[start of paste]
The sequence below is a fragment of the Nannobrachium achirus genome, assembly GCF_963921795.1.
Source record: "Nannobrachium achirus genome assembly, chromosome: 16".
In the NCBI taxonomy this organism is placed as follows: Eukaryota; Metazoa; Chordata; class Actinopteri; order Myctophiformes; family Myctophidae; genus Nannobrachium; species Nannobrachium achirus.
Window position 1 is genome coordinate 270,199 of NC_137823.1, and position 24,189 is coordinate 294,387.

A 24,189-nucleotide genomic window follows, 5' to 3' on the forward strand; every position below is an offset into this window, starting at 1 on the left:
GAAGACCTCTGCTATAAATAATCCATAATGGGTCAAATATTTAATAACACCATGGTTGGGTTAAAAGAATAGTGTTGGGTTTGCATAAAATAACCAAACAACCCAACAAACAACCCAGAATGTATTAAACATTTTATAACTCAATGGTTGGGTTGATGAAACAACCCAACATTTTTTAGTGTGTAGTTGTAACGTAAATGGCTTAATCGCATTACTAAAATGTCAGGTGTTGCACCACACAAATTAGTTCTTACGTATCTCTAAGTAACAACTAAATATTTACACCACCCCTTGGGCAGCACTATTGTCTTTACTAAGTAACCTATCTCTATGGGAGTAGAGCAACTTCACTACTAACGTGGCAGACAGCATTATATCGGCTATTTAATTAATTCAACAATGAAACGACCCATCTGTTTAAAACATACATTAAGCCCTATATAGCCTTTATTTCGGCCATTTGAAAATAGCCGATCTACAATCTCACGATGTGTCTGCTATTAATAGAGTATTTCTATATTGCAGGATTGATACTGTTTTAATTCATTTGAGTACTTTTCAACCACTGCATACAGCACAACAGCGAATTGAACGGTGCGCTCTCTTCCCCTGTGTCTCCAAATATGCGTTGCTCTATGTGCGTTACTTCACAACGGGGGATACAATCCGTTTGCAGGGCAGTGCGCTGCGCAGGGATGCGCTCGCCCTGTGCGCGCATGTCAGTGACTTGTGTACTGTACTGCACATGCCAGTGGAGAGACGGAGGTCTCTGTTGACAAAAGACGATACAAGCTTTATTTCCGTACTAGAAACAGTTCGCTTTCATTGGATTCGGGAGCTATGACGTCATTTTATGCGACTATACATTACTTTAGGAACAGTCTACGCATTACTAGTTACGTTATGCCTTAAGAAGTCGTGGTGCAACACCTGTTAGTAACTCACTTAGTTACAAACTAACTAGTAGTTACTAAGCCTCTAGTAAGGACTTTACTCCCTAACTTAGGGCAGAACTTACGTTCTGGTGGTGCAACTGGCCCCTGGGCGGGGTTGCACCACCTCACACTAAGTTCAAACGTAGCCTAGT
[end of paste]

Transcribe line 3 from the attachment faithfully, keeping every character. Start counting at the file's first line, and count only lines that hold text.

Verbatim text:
In the NCBI taxonomy this organism is placed as follows: Eukaryota; Metazoa; Chordata; class Actinopteri; order Myctophiformes; family Myctophidae; genus Nannobrachium; species Nannobrachium achirus.